The Difference Between Dandruff and Seborrheic Dermatitis
Unlike acne, the problems that plague your scalp don’t get a ton of attention — even though your scalp is technically an extension of your skin. Comparing spot treatments amongst your best friends is a totally normal and relatively helpful thing to do, but bringing up the best tricks for combating some underlying scalp situation, like dandruff or scalp acne? Not everyday conversation.
Though scalp health doesn’t exactly make for a light lunch talk, it does play a critical role in how great your hair looks on a daily basis. And even though you may be able to hide your issue underneath your hair, that doesn’t solve the problem. But, know you aren’t alone — pretty much everyone you know and love has had to or will deal with some sort of scalp saga at some point, so there’s no reason to be embarrassed. Sure, they’re super awkward to talk about, but some require more serious attention than others. And how would you know the difference if you didn’t tell anyone?
“Though scalp conditions are caused by a variety of different factors, they can look similar to each other,” notes Anabel Kingsley, a hair and scalp expert. Take seborrheic dermatitis, for example. It sounds like a horrible, scary, debilitating condition, but in actuality, it’s simply a more advanced form of dandruff that most people mistake for psoriasis or standard dandruff. How could you possibly know the difference if you never officially have it checked out? “Each condition requires a different treatment approach, so it’s best to see a trichologist or dermatologist to definitively diagnose the cause before self-treating,” Anabel says.
Which brings us back to seborrheic dermatitis. If all the dandruff-specific shampoos, conditioners, and treatments you’ve been slathering all over your head haven’t nearly alleviated your “dandruff,” you probably self-diagnosed incorrectly. (Or, you’re swapping out your dandruff shampoo for a regular cleanser when your dandruff seems to disappear, which is a definite DON’T — it’ll just come back).
A telltale sign of dandruff is the formation of itchy, white flakes on the scalp that come off easily if you give your scalp a little scratch. “Dandruff doesn’t cause inflammation,” Anabel says. “So if your scalp is red and enflamed, you likely have a different condition, potentially seborrheic dermatitis.” Anabel notes that people with seborrheic dermatitis typically find flakes, too, but the flakes are “often sticky, slightly yellow, and firmly stuck to the scalp.” Patricia Wexler, a New York-based dermatologist and founder of Wexler Dermatology, agrees that the nature of the flake can be extremely telling of your condition. “What’s interesting about seborrheic dermatitis is how truly scaly it appears,” she says. “Dandruff, on the other hand, is flaky, wispy, and very fine.” It’s not uncommon to find scaling on other parts of the body, particularly in areas with the most oil-producing glands like the sides of your nose, behind your ears, and even on your eyebrows.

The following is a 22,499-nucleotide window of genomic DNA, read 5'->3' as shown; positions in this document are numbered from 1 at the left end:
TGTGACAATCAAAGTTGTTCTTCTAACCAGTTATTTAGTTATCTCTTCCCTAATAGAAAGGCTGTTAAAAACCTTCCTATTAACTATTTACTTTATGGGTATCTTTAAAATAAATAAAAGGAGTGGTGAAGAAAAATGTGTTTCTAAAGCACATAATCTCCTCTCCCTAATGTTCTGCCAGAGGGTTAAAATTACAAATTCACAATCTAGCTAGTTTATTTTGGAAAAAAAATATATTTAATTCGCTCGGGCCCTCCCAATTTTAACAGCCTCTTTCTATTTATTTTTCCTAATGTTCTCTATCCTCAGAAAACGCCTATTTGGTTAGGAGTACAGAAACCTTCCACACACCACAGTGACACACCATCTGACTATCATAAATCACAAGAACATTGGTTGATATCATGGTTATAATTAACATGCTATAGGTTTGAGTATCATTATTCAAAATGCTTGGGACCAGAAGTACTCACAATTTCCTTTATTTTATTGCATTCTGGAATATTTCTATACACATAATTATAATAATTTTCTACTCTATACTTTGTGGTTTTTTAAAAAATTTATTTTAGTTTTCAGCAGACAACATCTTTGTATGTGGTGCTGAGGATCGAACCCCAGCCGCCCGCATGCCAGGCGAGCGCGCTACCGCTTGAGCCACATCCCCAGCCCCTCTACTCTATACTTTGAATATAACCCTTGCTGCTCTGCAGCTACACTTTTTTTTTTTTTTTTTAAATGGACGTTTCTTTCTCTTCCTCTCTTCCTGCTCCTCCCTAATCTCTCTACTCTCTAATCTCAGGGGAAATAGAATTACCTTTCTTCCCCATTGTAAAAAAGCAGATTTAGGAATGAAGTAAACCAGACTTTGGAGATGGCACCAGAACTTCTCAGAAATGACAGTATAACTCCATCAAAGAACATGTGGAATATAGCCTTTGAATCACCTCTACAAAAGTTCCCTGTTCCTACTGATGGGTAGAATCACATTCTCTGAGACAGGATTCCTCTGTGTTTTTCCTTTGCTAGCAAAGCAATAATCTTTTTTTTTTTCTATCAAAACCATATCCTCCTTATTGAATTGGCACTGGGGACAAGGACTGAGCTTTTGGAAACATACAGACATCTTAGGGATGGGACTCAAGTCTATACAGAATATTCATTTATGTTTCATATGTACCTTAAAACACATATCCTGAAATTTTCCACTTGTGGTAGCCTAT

A quick science lesson for you: The condition crops up when there’s an overgrowth of a certain yeast on the scalp, interestingly labeled “malassezia furfur.” Don’t freak out — this type of yeast is found naturally on all scalps, but an overgrowth of malassezia furfur causes skin cells on the scalp to divide too rapidly, ultimately resulting in the buildup of flakes, Anabel says. Like pretty much every condition in life, high stress levels, hormonal fluctuations, or poor diet can trigger the overgrowth, though it tends to be hereditary. Try cutting inflammatory foods like dairy products, cheese especially, and highly spicy or sugary snacks out of your diet, since these are some of the most common triggers.
Many people mistake seborrheic dermatitis for an extra dry scalp because of the flakes, but at its roots (literally), the condition is an oil problem. “Since most people think it’s dry skin that’s causing the scales, they put oil on their scalps hoping to hydrate them. All this does is feed the fire,” Dr. Wexler cautions. “It’s the exact opposite of what they need.” Anabel also adds, “Rubbing oils into your scalp will just make flakes stickier, and can even cause irritation.” You should also avoid using any fragranced styling products on your scalp, since these most oftentimes result in even more irritation. “Hairsprays and gels can increase the growth of the fungus,” Dr. Wexler notes.
As mentioned, the scalps of those with seborrheic dermatitis typically appear crimson in color. “You can use a topical cortisone to treat redness, but we try not to because it can increase fungal growth,” Dr. Wexler says. “You want to attack the fungus, rather than treat redness.”
Don’t shampoo any less than you usually do; in fact, make it a point to shampoo daily with an anti-microbial shampoo like Philip Kingsley Flaky Scalp Shampoo or Head and Shoulders Classic Clean Shampoo. “Shampooing aids in the removal of an accumulation of dead skin cells,” Anabel says. Follow up with an anti-microbial, anti-inflammatory scalp toner, but make sure you’re using one that contains an astringent, like witch hazel, to sop up excess oils lurking in the scalp.
Here’s to a happy, healthy scalp.
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